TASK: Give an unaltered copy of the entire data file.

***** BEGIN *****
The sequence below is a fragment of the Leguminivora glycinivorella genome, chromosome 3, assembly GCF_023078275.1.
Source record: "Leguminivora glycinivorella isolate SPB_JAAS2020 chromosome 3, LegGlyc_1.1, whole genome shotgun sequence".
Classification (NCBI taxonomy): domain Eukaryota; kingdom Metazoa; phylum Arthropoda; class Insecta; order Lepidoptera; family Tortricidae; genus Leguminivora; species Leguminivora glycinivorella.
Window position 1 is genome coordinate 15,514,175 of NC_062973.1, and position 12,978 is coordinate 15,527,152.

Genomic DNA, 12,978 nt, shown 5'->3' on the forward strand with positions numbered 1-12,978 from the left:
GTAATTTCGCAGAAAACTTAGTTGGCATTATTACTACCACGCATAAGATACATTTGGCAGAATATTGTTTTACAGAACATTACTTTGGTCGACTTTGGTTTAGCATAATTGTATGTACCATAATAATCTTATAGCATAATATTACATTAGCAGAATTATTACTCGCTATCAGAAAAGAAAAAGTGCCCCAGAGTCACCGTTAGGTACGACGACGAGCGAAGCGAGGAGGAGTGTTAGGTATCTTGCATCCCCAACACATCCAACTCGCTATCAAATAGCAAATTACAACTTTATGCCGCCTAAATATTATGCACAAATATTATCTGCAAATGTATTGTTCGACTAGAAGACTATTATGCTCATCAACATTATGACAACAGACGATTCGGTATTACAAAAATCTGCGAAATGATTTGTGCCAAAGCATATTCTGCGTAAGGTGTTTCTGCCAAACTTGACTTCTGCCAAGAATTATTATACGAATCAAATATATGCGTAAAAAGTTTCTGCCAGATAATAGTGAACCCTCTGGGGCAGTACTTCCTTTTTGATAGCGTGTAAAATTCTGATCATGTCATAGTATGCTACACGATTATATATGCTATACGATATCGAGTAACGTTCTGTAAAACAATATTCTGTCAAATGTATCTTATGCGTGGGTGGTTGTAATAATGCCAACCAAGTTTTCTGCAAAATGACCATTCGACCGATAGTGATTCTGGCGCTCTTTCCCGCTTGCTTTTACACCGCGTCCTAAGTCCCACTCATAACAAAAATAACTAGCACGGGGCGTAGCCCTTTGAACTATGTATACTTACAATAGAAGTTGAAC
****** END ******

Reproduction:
The sequence below is a fragment of the Leguminivora glycinivorella genome, chromosome 3, assembly GCF_023078275.1.
Source record: "Leguminivora glycinivorella isolate SPB_JAAS2020 chromosome 3, LegGlyc_1.1, whole genome shotgun sequence".
Classification (NCBI taxonomy): domain Eukaryota; kingdom Metazoa; phylum Arthropoda; class Insecta; order Lepidoptera; family Tortricidae; genus Leguminivora; species Leguminivora glycinivorella.
Window position 1 is genome coordinate 15,514,175 of NC_062973.1, and position 12,978 is coordinate 15,527,152.

Genomic DNA, 12,978 nt, shown 5'->3' on the forward strand with positions numbered 1-12,978 from the left:
GTAATTTCGCAGAAAACTTAGTTGGCATTATTACTACCACGCATAAGATACATTTGGCAGAATATTGTTTTACAGAACATTACTTTGGTCGACTTTGGTTTAGCATAATTGTATGTACCATAATAATCTTATAGCATAATATTACATTAGCAGAATTATTACTCGCTATCAGAAAAGAAAAAGTGCCCCAGAGTCACCGTTAGGTACGACGACGAGCGAAGCGAGGAGGAGTGTTAGGTATCTTGCATCCCCAACACATCCAACTCGCTATCAAATAGCAAATTACAACTTTATGCCGCCTAAATATTATGCACAAATATTATCTGCAAATGTATTGTTCGACTAGAAGACTATTATGCTCATCAACATTATGACAACAGACGATTCGGTATTACAAAAATCTGCGAAATGATTTGTGCCAAAGCATATTCTGCGTAAGGTGTTTCTGCCAAACTTGACTTCTGCCAAGAATTATTATACGAATCAAATATATGCGTAAAAAGTTTCTGCCAGATAATAGTGAACCCTCTGGGGCAGTACTTCCTTTTTGATAGCGTGTAAAATTCTGATCATGTCATAGTATGCTACACGATTATATATGCTATACGATATCGAGTAACGTTCTGTAAAACAATATTCTGTCAAATGTATCTTATGCGTGGGTGGTTGTAATAATGCCAACCAAGTTTTCTGCAAAATGACCATTCGACCGATAGTGATTCTGGCGCTCTTTCCCGCTTGCTTTTACACCGCGTCCTAAGTCCCACTCATAACAAAAATAACTAGCACGGGGCGTAGCCCTTTGAACTATGTATACTTACAATAGAAGTTGAAC